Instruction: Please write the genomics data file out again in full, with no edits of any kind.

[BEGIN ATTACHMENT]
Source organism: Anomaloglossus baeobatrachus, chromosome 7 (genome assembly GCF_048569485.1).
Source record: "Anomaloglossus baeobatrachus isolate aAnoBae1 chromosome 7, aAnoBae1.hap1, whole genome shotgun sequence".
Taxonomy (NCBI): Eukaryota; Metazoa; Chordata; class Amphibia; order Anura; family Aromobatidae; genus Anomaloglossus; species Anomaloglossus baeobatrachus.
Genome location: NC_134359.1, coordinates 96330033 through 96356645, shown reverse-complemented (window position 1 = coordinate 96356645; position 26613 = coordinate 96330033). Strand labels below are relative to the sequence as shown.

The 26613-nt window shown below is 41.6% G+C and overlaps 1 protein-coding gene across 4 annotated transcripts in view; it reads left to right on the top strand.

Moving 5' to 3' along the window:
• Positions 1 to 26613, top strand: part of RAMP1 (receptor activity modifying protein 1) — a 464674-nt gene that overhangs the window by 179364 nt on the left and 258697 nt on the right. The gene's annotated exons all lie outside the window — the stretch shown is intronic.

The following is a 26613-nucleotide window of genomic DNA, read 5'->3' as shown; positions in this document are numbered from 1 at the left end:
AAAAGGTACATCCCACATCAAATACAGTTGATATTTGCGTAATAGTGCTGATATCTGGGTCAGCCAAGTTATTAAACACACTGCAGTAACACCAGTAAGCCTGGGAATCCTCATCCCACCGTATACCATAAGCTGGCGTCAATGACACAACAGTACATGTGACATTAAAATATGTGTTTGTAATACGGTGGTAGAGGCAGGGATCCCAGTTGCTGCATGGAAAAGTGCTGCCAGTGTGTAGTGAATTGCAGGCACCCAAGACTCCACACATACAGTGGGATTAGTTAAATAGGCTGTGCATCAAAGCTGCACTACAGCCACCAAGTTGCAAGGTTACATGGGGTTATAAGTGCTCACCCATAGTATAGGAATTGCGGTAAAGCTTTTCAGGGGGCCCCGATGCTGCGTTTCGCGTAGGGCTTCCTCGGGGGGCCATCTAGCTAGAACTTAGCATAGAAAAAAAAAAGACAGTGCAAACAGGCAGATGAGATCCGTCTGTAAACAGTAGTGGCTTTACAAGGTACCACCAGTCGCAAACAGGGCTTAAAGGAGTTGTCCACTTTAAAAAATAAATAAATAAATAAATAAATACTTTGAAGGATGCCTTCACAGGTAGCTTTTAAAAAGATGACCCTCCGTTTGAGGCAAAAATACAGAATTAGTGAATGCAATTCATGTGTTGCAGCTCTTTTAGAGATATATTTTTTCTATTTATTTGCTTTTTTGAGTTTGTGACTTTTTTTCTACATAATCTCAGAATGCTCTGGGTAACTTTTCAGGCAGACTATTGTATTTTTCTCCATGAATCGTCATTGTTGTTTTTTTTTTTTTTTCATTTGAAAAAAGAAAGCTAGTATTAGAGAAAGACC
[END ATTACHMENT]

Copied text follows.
Source organism: Anomaloglossus baeobatrachus, chromosome 7 (genome assembly GCF_048569485.1).
Source record: "Anomaloglossus baeobatrachus isolate aAnoBae1 chromosome 7, aAnoBae1.hap1, whole genome shotgun sequence".
Taxonomy (NCBI): Eukaryota; Metazoa; Chordata; class Amphibia; order Anura; family Aromobatidae; genus Anomaloglossus; species Anomaloglossus baeobatrachus.
Genome location: NC_134359.1, coordinates 96330033 through 96356645, shown reverse-complemented (window position 1 = coordinate 96356645; position 26613 = coordinate 96330033). Strand labels below are relative to the sequence as shown.

The 26613-nt window shown below is 41.6% G+C and overlaps 1 protein-coding gene across 4 annotated transcripts in view; it reads left to right on the top strand.

Moving 5' to 3' along the window:
• Positions 1 to 26613, top strand: part of RAMP1 (receptor activity modifying protein 1) — a 464674-nt gene that overhangs the window by 179364 nt on the left and 258697 nt on the right. The gene's annotated exons all lie outside the window — the stretch shown is intronic.

The following is a 26613-nucleotide window of genomic DNA, read 5'->3' as shown; positions in this document are numbered from 1 at the left end:
AAAAGGTACATCCCACATCAAATACAGTTGATATTTGCGTAATAGTGCTGATATCTGGGTCAGCCAAGTTATTAAACACACTGCAGTAACACCAGTAAGCCTGGGAATCCTCATCCCACCGTATACCATAAGCTGGCGTCAATGACACAACAGTACATGTGACATTAAAATATGTGTTTGTAATACGGTGGTAGAGGCAGGGATCCCAGTTGCTGCATGGAAAAGTGCTGCCAGTGTGTAGTGAATTGCAGGCACCCAAGACTCCACACATACAGTGGGATTAGTTAAATAGGCTGTGCATCAAAGCTGCACTACAGCCACCAAGTTGCAAGGTTACATGGGGTTATAAGTGCTCACCCATAGTATAGGAATTGCGGTAAAGCTTTTCAGGGGGCCCCGATGCTGCGTTTCGCGTAGGGCTTCCTCGGGGGGCCATCTAGCTAGAACTTAGCATAGAAAAAAAAAAGACAGTGCAAACAGGCAGATGAGATCCGTCTGTAAACAGTAGTGGCTTTACAAGGTACCACCAGTCGCAAACAGGGCTTAAAGGAGTTGTCCACTTTAAAAAATAAATAAATAAATAAATAAATACTTTGAAGGATGCCTTCACAGGTAGCTTTTAAAAAGATGACCCTCCGTTTGAGGCAAAAATACAGAATTAGTGAATGCAATTCATGTGTTGCAGCTCTTTTAGAGATATATTTTTTCTATTTATTTGCTTTTTTGAGTTTGTGACTTTTTTTCTACATAATCTCAGAATGCTCTGGGTAACTTTTCAGGCAGACTATTGTATTTTTCTCCATGAATCGTCATTGTTGTTTTTTTTTTTTTTTCATTTGAAAAAAGAAAGCTAGTATTAGAGAAAGACC